Effect size statistics are expected by many journal editors these days.
If you’re running an ANOVA, t-test, or linear regression model, it’s pretty straightforward which ones to report.
Things get trickier, though, once you venture into other types of models.
A number of years ago when I was still working in the consulting office at Cornell, someone came in asking for help interpreting their ordinal logistic regression results.
The client was surprised because all the coefficients were backwards from what they expected, and they wanted to make sure they were interpreting them correctly.
It looked like the researcher had done everything correctly, but the results were definitely bizarre. They were using SPSS and the manual wasn’t clarifying anything for me, so I did the logical thing: I ran it in another software program. I wanted to make sure the problem was with interpretation, and not in some strange default or (more…)
One great thing about logistic regression, at least for those of us who are trying to learn how to use it, is that the predictor variables work exactly the same way as they do in linear regression.
Dummy coding, interactions, quadratic terms–they all work the same way.
In pretty much every regression procedure in every stat software, the default way to code categorical variables is with dummy coding.
All dummy coding means is recoding the original categorical variable into a set of binary variables that have values of one and zero. You may find it helpful to (more…)
I received an e-mail from a researcher in Canada that asked about communicating logistic regression results to non-researchers. It was an important question, and there are a number of parts to it.
With the asker’s permission, I am going to address it here.
To give you the full context, she explained in a follow-up email that she is communicating to a clinical audience who will be using the results to make clinical decisions. They need to understand the size of an effect that an intervention will provide. She refers to an output I presented in my webinar on Probability, Odds, and Odds Ratios, which you can view free here.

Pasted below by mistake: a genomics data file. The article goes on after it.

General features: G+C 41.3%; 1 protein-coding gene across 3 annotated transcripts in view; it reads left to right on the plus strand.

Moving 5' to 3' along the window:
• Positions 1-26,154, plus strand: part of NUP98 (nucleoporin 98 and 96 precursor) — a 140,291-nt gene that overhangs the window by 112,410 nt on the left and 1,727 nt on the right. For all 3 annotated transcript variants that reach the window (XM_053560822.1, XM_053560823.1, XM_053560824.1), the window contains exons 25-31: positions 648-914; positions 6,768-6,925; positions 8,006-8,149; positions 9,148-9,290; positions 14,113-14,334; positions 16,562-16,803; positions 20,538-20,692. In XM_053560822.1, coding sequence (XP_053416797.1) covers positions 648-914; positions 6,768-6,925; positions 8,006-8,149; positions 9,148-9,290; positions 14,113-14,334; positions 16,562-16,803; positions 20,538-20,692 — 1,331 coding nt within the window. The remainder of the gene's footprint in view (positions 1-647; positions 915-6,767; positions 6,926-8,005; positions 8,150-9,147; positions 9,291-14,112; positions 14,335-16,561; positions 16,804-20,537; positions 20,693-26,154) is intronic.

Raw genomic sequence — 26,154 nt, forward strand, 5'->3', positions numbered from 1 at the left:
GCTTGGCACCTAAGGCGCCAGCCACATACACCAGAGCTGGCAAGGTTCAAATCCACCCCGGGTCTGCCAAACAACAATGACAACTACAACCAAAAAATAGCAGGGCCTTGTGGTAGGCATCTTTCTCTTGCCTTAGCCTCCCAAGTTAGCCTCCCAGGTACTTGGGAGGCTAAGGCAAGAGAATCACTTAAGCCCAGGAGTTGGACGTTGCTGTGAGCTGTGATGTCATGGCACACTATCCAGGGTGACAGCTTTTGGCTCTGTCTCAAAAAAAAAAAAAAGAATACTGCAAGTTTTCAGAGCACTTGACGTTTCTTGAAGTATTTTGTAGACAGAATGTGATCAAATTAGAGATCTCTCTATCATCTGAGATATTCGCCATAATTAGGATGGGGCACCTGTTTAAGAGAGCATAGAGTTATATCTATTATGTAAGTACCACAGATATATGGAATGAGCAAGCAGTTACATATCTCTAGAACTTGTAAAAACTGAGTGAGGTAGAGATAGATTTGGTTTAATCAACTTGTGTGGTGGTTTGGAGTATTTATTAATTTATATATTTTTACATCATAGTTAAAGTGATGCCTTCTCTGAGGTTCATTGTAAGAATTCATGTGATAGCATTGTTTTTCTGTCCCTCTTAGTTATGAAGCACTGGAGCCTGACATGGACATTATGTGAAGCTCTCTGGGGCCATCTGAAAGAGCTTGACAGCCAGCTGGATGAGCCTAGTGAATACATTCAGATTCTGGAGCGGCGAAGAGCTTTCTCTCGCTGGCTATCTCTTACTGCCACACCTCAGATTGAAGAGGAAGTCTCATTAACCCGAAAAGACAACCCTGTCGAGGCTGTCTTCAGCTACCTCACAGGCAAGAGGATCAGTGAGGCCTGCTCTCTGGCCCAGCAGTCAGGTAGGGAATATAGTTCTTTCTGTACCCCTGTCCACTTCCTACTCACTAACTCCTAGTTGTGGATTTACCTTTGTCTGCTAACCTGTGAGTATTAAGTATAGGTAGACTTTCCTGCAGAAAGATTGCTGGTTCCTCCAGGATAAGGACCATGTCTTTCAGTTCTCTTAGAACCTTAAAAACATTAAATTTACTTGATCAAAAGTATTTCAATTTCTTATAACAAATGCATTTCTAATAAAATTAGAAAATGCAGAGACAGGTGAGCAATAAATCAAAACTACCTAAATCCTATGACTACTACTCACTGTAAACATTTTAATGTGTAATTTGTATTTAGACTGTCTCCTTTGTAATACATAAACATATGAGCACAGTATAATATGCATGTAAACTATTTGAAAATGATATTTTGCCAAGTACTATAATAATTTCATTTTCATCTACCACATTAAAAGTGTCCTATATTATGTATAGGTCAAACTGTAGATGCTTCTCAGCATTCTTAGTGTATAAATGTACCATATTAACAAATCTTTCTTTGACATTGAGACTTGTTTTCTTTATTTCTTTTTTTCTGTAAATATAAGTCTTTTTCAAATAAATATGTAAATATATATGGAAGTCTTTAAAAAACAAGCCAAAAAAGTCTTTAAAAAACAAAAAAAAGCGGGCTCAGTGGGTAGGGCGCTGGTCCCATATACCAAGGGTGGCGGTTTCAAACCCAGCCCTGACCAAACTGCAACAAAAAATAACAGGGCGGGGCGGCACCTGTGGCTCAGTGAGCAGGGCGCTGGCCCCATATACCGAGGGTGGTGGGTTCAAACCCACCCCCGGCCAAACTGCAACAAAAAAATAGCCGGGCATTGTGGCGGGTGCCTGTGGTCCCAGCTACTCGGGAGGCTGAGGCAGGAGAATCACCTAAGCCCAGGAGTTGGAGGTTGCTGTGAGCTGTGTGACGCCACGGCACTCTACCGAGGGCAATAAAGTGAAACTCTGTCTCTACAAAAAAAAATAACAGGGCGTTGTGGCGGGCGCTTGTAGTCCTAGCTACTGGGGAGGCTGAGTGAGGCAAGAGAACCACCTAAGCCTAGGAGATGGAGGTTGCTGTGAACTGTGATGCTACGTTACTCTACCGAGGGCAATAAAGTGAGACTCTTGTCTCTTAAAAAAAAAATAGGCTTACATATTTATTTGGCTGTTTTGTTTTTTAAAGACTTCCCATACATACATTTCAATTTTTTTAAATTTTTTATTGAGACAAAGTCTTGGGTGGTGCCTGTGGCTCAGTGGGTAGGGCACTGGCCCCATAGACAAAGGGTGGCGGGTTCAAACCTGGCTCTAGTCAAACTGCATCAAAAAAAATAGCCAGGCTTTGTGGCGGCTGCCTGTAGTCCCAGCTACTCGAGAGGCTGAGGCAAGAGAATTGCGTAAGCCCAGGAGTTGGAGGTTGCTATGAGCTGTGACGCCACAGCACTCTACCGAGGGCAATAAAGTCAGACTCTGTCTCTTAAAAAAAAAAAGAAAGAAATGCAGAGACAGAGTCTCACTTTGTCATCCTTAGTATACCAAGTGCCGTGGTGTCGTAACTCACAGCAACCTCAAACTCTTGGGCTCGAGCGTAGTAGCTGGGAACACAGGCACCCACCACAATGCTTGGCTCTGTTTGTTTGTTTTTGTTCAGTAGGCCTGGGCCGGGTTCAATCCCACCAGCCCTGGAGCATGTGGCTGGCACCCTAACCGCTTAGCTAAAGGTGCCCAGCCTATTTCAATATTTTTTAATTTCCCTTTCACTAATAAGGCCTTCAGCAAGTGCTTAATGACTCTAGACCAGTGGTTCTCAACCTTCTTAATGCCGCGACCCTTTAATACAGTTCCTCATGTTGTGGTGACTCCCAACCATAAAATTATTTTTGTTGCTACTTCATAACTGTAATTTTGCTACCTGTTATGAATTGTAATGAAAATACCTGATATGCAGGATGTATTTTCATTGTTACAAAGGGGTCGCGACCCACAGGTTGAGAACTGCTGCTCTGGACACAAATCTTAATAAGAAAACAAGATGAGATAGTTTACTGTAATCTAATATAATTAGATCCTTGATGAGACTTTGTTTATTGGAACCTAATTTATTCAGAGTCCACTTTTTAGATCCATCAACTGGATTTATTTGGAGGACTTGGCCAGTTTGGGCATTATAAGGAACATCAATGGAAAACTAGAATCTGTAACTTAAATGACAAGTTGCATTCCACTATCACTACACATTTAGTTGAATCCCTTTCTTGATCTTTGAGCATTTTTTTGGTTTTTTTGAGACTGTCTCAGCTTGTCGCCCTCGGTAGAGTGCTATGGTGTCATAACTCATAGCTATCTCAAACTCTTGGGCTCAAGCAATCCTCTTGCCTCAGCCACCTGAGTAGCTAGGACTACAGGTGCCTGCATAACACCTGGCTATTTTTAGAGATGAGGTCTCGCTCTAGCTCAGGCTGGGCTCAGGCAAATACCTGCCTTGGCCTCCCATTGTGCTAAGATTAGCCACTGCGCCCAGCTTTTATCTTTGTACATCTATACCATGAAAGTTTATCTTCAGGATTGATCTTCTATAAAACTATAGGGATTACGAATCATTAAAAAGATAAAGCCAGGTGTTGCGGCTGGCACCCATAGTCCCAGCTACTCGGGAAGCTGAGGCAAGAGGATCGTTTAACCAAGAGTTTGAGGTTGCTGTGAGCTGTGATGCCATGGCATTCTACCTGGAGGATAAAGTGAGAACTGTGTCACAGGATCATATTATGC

I just went through the two lectures re: logistic regression and prob/odds/odds ratios. I completely understand (more…)
Odds ratios are one of those concepts in statistics that are just really hard to wrap your head around. Although probability and odds both measure how likely it is that something will occur, probability is just so much easier to understand for most of us.
I’m not sure if it’s just a more intuitive concepts, or if it’s something were just taught so much earlier so that it’s more ingrained. In either case, without a lot of practice, most people won’t have an immediate understanding of how likely something is if it’s communicated through odds.
So why not always use probability? (more…)
Logistic regression models can seem pretty overwhelming to the uninitiated. Why not use a regular regression model? Just turn Y into an indicator variable–Y=1 for success and Y=0 for failure.
For some good reasons.
1.It doesn’t make sense to model Y as a linear function of the parameters because Y has only two values. You just can’t make a line out of that (at least not one that fits the data well).
2. The predicted values can be any positive or negative number, not just 0 or 1.
3. The values of 0 and 1 are arbitrary.The important part is not to predict the numerical value of Y, but the probability that success or failure occurs, and the extent to which that probability depends on the predictor variables.
So okay, you say. Why not use a simple transformation of Y, like probability of success–the probability that Y=1.
Well, that doesn’t work so well either.
1. The right hand side of the equation can be any number, but the left hand side can only range from 0 to 1.
2. It turns out the relationship is not linear, but rather follows an S-shaped (or sigmoidal) curve.
To obtain a linear relationship, we need to transform this response too, Pr(success).
As luck would have it, there are a few functions that:
1. are not restricted to values between 0 and 1
2. will form a linear relationship with our parameters
These functions include:
All three of these work just as well, but (believe it or not) the Logit function is the easiest to interpret.
But as it turns out, you can’t just run the transformation then do a regular linear regression on the transformed data. That would be way too easy, but also give inaccurate results. Logistic Regression uses a different method for estimating the parameters, which gives better results–better meaning unbiased, with lower variances.